Jackson v. Jackson et al.

Filing 4

Order of Remand: This case is hereby remanded to the Garfield Heights Municipal Court. The Court further certifies, pursuant to 28 U.S.C. § 1915(a)(3), that an appeal of this decision cannot be taken in good faith. Judge Charles Esque Fleming on 5/8/2024. (S,SR)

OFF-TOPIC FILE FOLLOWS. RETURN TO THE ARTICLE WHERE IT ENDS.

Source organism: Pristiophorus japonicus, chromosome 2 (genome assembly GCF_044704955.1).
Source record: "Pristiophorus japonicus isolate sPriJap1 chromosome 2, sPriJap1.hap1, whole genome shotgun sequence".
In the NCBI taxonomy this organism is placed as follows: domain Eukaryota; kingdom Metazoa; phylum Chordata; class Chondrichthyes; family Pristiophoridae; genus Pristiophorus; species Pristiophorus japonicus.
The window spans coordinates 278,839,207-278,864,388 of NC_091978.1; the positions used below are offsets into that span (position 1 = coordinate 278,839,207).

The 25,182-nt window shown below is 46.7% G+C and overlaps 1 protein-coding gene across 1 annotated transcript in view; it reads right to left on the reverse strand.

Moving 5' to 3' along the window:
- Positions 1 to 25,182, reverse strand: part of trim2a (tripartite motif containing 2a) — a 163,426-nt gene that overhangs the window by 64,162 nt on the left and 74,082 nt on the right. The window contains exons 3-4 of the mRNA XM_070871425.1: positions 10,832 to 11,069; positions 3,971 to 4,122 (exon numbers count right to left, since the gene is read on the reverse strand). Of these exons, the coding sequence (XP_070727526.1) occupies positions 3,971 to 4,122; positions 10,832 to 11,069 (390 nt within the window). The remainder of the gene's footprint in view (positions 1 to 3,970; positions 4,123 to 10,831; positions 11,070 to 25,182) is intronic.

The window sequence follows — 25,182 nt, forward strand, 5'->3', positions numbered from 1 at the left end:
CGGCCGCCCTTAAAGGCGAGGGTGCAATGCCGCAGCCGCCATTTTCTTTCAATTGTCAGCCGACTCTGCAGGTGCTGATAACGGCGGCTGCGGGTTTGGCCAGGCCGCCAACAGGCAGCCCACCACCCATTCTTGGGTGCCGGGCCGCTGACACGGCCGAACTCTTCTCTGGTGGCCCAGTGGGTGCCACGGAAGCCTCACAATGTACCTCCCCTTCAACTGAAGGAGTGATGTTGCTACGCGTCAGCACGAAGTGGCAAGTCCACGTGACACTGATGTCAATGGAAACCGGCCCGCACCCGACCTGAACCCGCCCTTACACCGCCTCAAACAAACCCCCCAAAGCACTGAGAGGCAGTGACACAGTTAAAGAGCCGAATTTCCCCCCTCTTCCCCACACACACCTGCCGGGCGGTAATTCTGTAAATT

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UNITED STATES DISTRICT COURT NORTHERN DISTRICT OF OHIO EASTERN DIVISION CHAVON JACKSON, ) ) ) ) ) ) ) ) ) ) Plaintiff, v. DARREN JACKSON, et al., Defendants. CASE NO. 1:24-cv-144 JUDGE CHARLES E. FLEMING ORDER OF REMAND Pro se Defendants Darren Jackson and Jocelyn Lyons filed a Petition for Removal of Action, removing the instant eviction action from the Garfield Heights Municipal Court. (ECF No. 1). For the reasons that follow, this action is REMANDED to the Garfield Heights Municipal Court. I. BACKGROUND On December 18, 2023, Plaintiff Chavon Jackson filed an eviction complaint and notice against Defendants in the Garfield Heights Municipal Court. (ECF No. 3, PageID #12–14). On January 25, 2024, Defendants removed the case to federal court pursuant to 28 U.S.C. § 1446, but they did not state the basis for federal jurisdiction over this action. (ECF No. 1). Defendants instead asserted the following “grounds” for removal: (i) Plaintiff violated 15 U.S.C. § 1692 and Federal Rule of Civil Procedure 60; and (ii) Plaintiff’s eviction action violated the Due Process Clause of the Fourteenth Amendment. (Id. at PageID #1–2). II. LEGAL STANDARD Because federal courts are courts of limited jurisdiction, they “have a duty to consider their subject matter jurisdiction in regard to every case and may raise the issue sua sponte.” Answers 1  in Genesis of Ky., Inc. v. Creation Ministries Int’l, Ltd., 556 F.3d 459, 465 (6th Cir. 2009). A defendant may remove any civil action brought in state court over which “the district courts of the United States have original jurisdiction.” 28 U.S.C. § 1441(a). If a district court determines that it lacks subject matter jurisdiction, however, the court must remand the case. 28 U.S.C. § 1447(c). The party removing a case bears the burden of establishing jurisdiction. Nowicki-Hockey v. Bank of Am., N.A., 593 F. App’x 420, 421 (6th Cir. 2014) (citing Eastman v. Marine Mech. Corp., 438 F.3d 544, 549 (6th Cir. 2006)). Because removal jurisdiction implicates federalism concerns, removal statutes are strictly construed and “all doubts should be resolved against removal.” Mays v. City of Flint, 871 F.3d 437, 442 (6th Cir. 2017) (quoting Harnden v. Jayco, Inc., 496 F.3d 579, 581 (6th Cir. 2007)). Any ambiguity regarding the scope of the removal statutes and all doubts as to whether removal is proper should be resolved in favor of remand to the state courts. Brierly v. Alusuisse Flexible Packaging, Inc., 184 F.3d 527, 534 (6th Cir.1999); Coyne v. Am. Tobacco Co., 183 F.3d 488, 493 (6th Cir.1999). Generally speaking, the Constitution and Congress have given federal courts authority to hear a case only when diversity of citizenship exists between the parties, or when the case raises a federal question. See Caterpillar Inc. v. Williams, 482 U.S. 386, 392, 107 S. Ct. 2425, 96 L. Ed. 2d 318 (1987). Diversity of citizenship applies to cases in which the “matter in controversy exceeds the sum or value of $75,000.00, exclusive of interest and costs” and the parties are “citizens of different States.” 28 U.S.C. § 1332(a)(1). Federal question jurisdiction provides district courts with “original jurisdiction of all civil actions arising under the Constitution, laws, or treatises of the United States.” 28 U.S.C. § 1331. Under 28 U.S.C. § 1331, federal question jurisdiction exists “only when a federal question is presented on the face of the Plaintiff’s properly pleaded Complaint.” Caterpillar Inc., 482 U.S. 2  at 392. In other words, an action arises under federal law “only when the plaintiff’s statement of his own cause of action shows that it is based upon federal law.” Vaden v. Discover Bank, 556 U.S. 49, 129 S. Ct. 1262, 1272, 173 L. Ed. 2d 206 (2009) (citation omitted). It is well settled that a defendant cannot remove a case to federal court solely on the basis of federal counterclaims or defenses. See Chase Manhattan Mortgage Corp. v. Smith, 507 F.3d 910, 914-15 (6th Cir. 2007) (citing Merrell Dow Pharms. Inc. v. Thompson, 478 U.S. 804, 808 650 (1986); Holmes Group, Inc. v. Vornado Air Circulation Sys., Inc., 535 U.S. 826, 831, 122 S. Ct. 1889, 153 L. Ed. 2d 13 (2002)). III. DISCUSSION The Court finds that there was no proper basis for removal of this action, and remand to state court is required. Defendants did not allege diversity jurisdiction as a basis for removal. The record also does not reflect that such jurisdiction exists; all parties appear to be Ohio citizens, and the amount in controversy is insufficient. Moreover, there is no basis for federal question jurisdiction in this action. Plaintiff’s eviction claim relies exclusively upon state law and does not contain a federal cause of action. (See ECF No. 3, PageID #12–14). Eviction actions based on state law do not necessitate the resolution of an “actually disputed and substantial” federal question and do not provide a basis for federal question jurisdiction. See Chase Manhattan Mortg. Corp., 507 F.3d at 914 (citing Grable & Sons Metal Products, Inc. v. Darue Eng’g & Mfg., 545 U.S. 308, 314, 125 S. Ct. 2363, 162 L. Ed. 2d 257 (2005)). Although Defendants seem to characterize this eviction action as a violation of their due process rights under the Fourteenth Amendment, the alleged civil rights violation appears to be either a defense to the complaint or a counterclaim, neither of which would provide a basis for removal. Holmes Group, Inc., 535 U.S. at 831; Cuyahoga Metro. Hous. Auth. v. Wylie, No. 1:17 CV 1857, 2017 U.S. Dist. LEXIS 214855, at *3 3  (N.D. Ohio Oct. 30, 2017) (“Thus, even if Defendant intends to argue counterclaims or defenses based on federal causes of action, those federal claims do not provide a reasonable basis for removal.”). Defendants’ assertions that Plaintiff violated 15 U.S.C. § 1692 (a statute involving debt collection practices) and Fed. R. Civ. P. 60 (a rule regarding relief from a judgment or order) suffer the same fate. Defendants have not met their burden of establishing either federal question or diversity jurisdiction. Therefore, it appears that the Court lacks subject matter jurisdiction over this removed action. Accordingly, Defendants’ removal was improper, and this action must be remanded to state court. IV. CONCLUSION For the foregoing reasons, this case is hereby REMANDED to the Garfield Heights Municipal Court. The Court further CERTIFIES, pursuant to 28 U.S.C. § 1915(a)(3), that an appeal of this decision cannot be taken in good faith. IT IS SO ORDERED. Dated: May 8, 2024 __________________________________ CHARLES E. FLEMING UNITED STATES DISTRICT JUDGE 4